Waxahachie Fire pump engineer Jason Eubanks touches a piece of steel from the World Trade Center as he takes part in the Dallas 9-11 Memorial Stair Climb on Saturday.
Waxahachie Fire Capt. Josh Anderson touches the piece of steel from the World Trade Center during the Dallas 9-11 Memorial Stair Climb on Saturday.
Maypearl Firefighter Nick Holder makes his way in the Renaissance Tower as a part of the Dallas 9-11 Memorial Stair Climb on Saturday. First responders climbed the building twice to equal the height of the World Trade Center.
First responders from around the country gathered for the Dallas 9-11 Memorial Stair Climb on Saturday. Firefighters from Waxahachie, Midlothian, Ennis and Maypearl took part in the climb.
Midlothian Fire engineer Scott Layne starts his climb during the Dallas 9-11 Memorial Stair Climb on Saturday.
Members of the Plano and Dallas Honor Guard pause for a moment of silence to honor fallen first responders during the Dallas 9-11 Memorial Stair Climb.
Waxahachie firefighter Dusty Griffin makes his way into the Renaissance Tower as a part of the Dallas 9-11 Memorial Stair Climb on Saturday. First responders climbed the tower twice to equal the 110 stories of the World Trade Center.
Members of the Dallas Fire Department wheel a restored hose cart and bell to be used to honor fallen 9-11 first responders. The bell was sounded to honor their service.
New York firefighter Christopher Howard addresses first responders before they start the climb. Howard encouraged the group to learn about the men and women who died during the terrorist attacks and to share their stories with others.
Members of the Waxahachie Fire Department put on their bunker gear in preparation to climb 110 stories as a part of the Dallas 9-11 Memorial Stair Climb on Saturday.
The Dallas 9-11 Memorial Stair Climb had 569 departments represented at the event to honor first responders who lost their lives on Sept. 11, 2001.
Members of the Ennis Fire Department put on their bunker gear to climb 110 stories as a part of the Dallas 9-11 Memorial Stair Climb on Saturday.

DALLAS

Firefighters from Waxahachie, Midlothian, Ennis, and Maypearl joined with their brothers from around the country Saturday to memorialize the lives lost on Sept. 11, 2001.

Groups of emergency responders climbed the Renaissance Tower in Dallas as a part of the 9-11 Memorial Stair Climb in a visual tribute to the fallen.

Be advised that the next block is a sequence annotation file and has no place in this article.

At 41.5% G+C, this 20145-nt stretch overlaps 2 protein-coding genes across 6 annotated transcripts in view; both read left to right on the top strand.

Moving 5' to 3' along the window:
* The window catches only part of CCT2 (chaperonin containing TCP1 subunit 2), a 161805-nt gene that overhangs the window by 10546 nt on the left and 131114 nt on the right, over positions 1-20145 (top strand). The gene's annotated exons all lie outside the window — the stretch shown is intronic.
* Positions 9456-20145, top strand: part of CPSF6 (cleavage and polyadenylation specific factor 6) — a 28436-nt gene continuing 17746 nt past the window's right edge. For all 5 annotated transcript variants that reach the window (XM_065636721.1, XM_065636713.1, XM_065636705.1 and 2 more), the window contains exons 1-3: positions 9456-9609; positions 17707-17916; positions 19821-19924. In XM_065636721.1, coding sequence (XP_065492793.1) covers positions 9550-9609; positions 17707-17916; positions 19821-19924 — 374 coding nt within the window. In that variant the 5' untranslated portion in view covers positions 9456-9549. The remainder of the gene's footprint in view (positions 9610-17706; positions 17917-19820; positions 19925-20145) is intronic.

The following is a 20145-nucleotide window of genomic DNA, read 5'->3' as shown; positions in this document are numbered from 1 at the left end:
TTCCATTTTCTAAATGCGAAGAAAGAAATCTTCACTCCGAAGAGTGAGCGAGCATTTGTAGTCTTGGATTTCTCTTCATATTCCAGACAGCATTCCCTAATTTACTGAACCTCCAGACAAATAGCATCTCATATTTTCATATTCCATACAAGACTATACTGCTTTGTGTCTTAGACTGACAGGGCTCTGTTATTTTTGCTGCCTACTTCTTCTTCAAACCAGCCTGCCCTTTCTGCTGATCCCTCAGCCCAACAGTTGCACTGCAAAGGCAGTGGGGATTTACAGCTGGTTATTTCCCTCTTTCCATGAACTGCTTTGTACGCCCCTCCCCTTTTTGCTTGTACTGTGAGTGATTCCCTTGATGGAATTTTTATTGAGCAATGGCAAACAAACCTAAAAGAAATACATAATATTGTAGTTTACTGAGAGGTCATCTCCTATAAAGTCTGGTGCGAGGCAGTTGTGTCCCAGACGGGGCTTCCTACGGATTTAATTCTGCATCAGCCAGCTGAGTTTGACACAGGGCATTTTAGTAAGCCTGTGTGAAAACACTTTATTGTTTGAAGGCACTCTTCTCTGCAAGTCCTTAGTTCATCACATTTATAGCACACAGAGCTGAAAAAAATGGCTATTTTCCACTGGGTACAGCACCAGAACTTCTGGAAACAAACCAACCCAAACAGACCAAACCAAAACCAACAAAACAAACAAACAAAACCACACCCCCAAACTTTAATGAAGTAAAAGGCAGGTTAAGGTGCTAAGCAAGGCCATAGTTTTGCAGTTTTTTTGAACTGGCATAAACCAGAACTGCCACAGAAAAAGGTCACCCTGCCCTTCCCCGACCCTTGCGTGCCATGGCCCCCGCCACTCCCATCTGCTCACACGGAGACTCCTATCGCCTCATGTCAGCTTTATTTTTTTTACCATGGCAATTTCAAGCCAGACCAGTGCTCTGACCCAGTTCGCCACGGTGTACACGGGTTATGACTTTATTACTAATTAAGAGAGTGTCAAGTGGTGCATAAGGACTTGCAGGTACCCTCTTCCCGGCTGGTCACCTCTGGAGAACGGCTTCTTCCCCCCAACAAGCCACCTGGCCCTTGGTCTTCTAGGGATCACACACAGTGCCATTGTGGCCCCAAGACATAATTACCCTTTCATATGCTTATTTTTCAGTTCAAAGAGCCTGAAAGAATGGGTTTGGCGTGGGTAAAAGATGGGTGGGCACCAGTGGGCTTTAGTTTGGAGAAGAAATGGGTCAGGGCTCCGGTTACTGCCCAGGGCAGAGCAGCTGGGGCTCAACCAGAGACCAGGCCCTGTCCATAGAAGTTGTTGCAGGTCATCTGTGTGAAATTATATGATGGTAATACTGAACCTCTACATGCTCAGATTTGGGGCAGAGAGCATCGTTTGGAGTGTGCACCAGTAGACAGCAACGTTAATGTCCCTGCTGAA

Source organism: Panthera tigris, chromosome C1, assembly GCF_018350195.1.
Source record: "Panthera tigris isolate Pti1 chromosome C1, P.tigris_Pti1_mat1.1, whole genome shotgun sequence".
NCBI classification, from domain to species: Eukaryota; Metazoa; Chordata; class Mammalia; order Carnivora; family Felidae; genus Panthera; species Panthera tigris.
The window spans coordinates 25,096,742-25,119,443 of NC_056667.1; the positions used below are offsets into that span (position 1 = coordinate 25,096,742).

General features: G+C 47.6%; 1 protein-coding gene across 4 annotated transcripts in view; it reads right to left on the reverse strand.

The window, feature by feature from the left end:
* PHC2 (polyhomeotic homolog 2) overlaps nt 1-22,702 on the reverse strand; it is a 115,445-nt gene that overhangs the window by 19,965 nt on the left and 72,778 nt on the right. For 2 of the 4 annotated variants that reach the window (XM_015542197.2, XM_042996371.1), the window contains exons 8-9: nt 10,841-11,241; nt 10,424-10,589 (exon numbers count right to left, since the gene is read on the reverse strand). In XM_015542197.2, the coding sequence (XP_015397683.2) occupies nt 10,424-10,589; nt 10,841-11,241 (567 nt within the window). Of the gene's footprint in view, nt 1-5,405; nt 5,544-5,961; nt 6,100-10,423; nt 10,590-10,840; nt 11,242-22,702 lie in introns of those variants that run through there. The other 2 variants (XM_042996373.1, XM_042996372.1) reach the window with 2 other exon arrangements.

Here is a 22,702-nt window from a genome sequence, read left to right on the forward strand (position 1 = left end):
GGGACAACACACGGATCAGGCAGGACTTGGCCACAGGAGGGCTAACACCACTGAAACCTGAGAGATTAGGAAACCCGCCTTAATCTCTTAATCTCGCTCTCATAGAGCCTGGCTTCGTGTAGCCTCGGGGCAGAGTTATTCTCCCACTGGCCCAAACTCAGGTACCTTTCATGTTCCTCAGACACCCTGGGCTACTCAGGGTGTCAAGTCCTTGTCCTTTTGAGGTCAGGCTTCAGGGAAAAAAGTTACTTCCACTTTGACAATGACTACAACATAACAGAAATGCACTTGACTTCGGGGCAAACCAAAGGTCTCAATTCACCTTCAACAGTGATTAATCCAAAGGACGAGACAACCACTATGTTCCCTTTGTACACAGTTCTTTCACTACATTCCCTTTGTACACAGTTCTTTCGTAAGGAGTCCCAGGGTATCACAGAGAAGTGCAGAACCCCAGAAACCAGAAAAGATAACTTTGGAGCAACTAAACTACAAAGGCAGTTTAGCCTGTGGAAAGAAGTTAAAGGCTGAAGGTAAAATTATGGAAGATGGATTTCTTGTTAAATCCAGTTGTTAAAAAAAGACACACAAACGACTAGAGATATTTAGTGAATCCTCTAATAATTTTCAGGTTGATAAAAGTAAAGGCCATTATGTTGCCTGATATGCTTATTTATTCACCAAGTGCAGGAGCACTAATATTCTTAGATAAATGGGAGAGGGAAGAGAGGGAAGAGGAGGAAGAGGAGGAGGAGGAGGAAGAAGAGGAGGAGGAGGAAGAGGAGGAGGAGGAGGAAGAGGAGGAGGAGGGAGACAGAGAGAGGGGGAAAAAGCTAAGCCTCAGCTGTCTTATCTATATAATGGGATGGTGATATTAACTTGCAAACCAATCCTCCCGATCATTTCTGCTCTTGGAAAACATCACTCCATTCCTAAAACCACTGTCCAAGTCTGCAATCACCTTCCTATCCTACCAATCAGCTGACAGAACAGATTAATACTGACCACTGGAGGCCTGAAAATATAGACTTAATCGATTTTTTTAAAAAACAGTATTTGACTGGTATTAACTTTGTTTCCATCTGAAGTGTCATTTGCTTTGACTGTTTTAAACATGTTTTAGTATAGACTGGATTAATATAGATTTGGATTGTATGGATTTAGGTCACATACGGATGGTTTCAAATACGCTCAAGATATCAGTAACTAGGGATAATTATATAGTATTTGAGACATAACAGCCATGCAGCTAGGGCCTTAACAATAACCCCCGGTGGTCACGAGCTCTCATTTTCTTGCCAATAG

Before the climb, New York firefighter Christopher Howard spoke to the group about the importance of the day. Howard lost his father, George Howard, a Port Authority Police officer, in the attacks.

"Don't just make Sept. 11 another day. Remember the courage and the bravery shown by so many," Howard said. "Please make these stories that you pass along to others."

Howard encouraged the crowd to learn about the responders who gave everything to save the lives of people unknown to them.

Each participant in the climb represented one of the 343 firefighters, 70 law enforcement officers, and nine medical personnel killed during the attack on the World Trade Center in New York City. They also represented the lives of the first responders who have died since being exposed to hazardous materials while working at Ground Zero.

Waxahachie Fire Lt. Scott Safford stated is humbling to be apart of an event like this that honors the courage displayed by so many.

"There are not a whole lot of memorials. So to physical put myself through the things that they had to do is an honor," Safford said. "The fire service is one big family and to see everyone come together to remember the fallen is an amazing site."

Climbers started their journey in the basement of the tower. After leaving the basement, they traveled up 54 stories to the top. Once they are rested, they made the journey all over again to equal the 110 stories of the World Trade Center.

Midlothian Fire engineer Scott Layne stated the climb put the tragedy in perspective.

"When 9-11 happened my dad was on shift that day, so it was kind of close to home to me with him working as a firefighter," Layne said. "I just want to finish for the guys that had to go through that."

Climbers carry the life of each person lost on a nametag around their neck, which lists the name along with a photo of the person killed in the line of duty. The tag also provides the climber with information about the person and what they left behind.

Upon reaching the top for the second time, the nametag is placed on a check-in board. The climber reads the name, and the tag is put on the board. A bell is then rung, which signals that the fallen first responder reached the top.

Ennis firefighter Kyle Slovak stated the event provides a unique perspective.

"Our whole shift decided to come together and come out here today," Slovak said. "It is really eye-opening to see everyone out here because you see how many people died that day."